Treatment of Venous Thromboembolism (VTE): Efficacy and Safety Profile
Lindmarker P et al. Thromb Haemost. 1994;72:186-190 1
An open, multicentre, randomised, controlled trial designed to monitor the efficacy and safety of Fragmin compared to UFH in the treatment of venographically confirmed DVT. Once DVT was suspected, UFH could be administered (IV bolus 5,000 IU UFH, followed by an IV infusion 800-1700 IU/hour for a maximum of 24 hours.) During the randomized phase (6-9 days, until INR 2.0-3.0 for 2 consecutive days) the Fragmin cohort received 200 IU/kg SC daily (up to a maximum single daily dose of 18,000 IU) ; the UFH cohort received UFH by infusion, adjusted to maintain aPTT.
Both groups received warfarin on the day of venography and it was continued for a minimum of 3 months.
Change in Marder scores between venograms obtained before and after treatment. The second venogram (final assessment) was carried out as soon as practical following discontinuation of Fragmin/UFH.
Efficacy: In 94% of Fragmin patients and 92% of UFH patients, the Marder score was improved or unchanged.
Safety: During the trial, there were no reports of a major bleeding occurrence in either group. Minor bleeding was reported in 4 Fragmin patients and 2 UFH patients, out of a total of 196 study participants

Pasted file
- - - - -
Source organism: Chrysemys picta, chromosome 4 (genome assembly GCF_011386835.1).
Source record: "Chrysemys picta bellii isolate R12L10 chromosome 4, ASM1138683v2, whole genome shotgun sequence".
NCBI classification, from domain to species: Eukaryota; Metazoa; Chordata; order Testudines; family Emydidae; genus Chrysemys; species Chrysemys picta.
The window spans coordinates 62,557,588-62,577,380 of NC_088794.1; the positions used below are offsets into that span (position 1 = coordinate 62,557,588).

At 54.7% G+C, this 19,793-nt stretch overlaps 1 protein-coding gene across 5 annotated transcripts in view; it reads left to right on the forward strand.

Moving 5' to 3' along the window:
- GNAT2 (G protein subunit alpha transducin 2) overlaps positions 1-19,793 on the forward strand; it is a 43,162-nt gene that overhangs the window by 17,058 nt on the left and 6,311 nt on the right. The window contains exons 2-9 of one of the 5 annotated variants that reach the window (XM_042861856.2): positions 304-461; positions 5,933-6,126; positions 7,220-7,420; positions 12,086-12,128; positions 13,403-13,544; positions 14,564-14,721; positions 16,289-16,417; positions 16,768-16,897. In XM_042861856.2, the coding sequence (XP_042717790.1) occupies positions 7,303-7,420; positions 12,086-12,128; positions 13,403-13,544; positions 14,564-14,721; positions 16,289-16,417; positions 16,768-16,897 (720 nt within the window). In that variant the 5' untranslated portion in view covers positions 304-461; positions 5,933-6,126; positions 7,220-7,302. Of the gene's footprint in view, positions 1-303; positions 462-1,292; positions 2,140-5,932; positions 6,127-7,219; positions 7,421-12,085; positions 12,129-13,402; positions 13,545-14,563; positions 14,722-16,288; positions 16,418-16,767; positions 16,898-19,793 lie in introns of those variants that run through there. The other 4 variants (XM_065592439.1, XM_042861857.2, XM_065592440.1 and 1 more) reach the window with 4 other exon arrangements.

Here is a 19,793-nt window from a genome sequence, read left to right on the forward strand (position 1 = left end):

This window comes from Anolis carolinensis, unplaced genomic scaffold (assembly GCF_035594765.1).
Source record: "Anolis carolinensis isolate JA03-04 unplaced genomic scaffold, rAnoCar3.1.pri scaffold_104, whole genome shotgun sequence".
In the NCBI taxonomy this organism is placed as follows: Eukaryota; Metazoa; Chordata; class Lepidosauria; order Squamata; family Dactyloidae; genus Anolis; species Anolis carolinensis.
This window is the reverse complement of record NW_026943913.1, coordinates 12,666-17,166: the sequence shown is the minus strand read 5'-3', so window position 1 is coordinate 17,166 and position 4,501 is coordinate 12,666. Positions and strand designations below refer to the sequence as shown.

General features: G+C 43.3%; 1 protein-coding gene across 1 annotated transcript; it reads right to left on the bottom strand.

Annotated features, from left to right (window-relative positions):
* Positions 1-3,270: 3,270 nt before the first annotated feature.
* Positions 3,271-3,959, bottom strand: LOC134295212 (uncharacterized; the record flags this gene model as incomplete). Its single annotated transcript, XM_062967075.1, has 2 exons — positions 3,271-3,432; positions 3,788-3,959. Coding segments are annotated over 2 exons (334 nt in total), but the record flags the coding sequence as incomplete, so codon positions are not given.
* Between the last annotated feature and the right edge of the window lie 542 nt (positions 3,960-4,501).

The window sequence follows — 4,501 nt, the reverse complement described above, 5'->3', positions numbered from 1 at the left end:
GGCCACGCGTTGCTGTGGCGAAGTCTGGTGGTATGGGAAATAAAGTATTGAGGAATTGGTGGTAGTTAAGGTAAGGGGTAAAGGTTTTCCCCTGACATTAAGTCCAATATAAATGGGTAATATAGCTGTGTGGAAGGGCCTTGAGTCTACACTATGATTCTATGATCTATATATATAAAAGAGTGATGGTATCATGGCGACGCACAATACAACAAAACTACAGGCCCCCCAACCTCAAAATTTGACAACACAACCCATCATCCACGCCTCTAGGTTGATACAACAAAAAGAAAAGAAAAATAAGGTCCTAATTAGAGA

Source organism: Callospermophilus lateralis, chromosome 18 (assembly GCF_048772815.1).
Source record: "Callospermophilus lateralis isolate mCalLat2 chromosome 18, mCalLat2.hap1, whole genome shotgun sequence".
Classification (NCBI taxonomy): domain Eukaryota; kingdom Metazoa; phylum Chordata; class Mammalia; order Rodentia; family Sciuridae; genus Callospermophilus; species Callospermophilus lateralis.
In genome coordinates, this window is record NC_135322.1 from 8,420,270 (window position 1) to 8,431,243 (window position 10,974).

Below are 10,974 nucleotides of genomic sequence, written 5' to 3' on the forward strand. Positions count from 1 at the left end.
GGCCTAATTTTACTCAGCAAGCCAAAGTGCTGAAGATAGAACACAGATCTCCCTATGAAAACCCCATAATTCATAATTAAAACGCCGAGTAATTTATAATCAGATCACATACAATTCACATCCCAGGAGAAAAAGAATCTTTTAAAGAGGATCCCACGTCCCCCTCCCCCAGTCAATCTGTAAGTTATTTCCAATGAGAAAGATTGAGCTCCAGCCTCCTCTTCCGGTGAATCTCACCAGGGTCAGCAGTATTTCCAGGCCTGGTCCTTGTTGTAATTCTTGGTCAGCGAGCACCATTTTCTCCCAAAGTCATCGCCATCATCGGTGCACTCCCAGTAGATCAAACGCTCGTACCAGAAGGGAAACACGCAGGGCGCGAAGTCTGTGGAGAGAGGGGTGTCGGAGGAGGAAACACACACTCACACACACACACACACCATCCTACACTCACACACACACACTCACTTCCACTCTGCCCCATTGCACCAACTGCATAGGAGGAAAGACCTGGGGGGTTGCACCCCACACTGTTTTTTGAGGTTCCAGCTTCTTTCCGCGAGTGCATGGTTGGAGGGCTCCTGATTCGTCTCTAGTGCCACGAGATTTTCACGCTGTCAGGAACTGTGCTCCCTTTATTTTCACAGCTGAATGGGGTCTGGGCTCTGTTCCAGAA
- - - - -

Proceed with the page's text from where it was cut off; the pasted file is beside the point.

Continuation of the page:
Once daily subcutaneous Fragmin injection has been demonstrated to be no less effective than continuous intravenous infusion of UFH in the treatment of DVT, when assessed by Marder score.
- Lindmarker P et al. Comparison of once-daily subcutaneous Fragmin with continuous intravenous unfractionated heparin in the treatment of deep vein thrombosis. Thromb Haemost. 1994;72(2):186-190.
*Including, but not limited to: congestive cardiac failure (NYHA class III or IV), acute respiratory failure or acute infection, who also have a predisposing risk factor for VTE such as age over 75 years, obesity, cancer or previous history of VTE.~
†In patients with chronic renal insufficiency or acute renal failure.
PP-FRA-GBR-0157. June 2019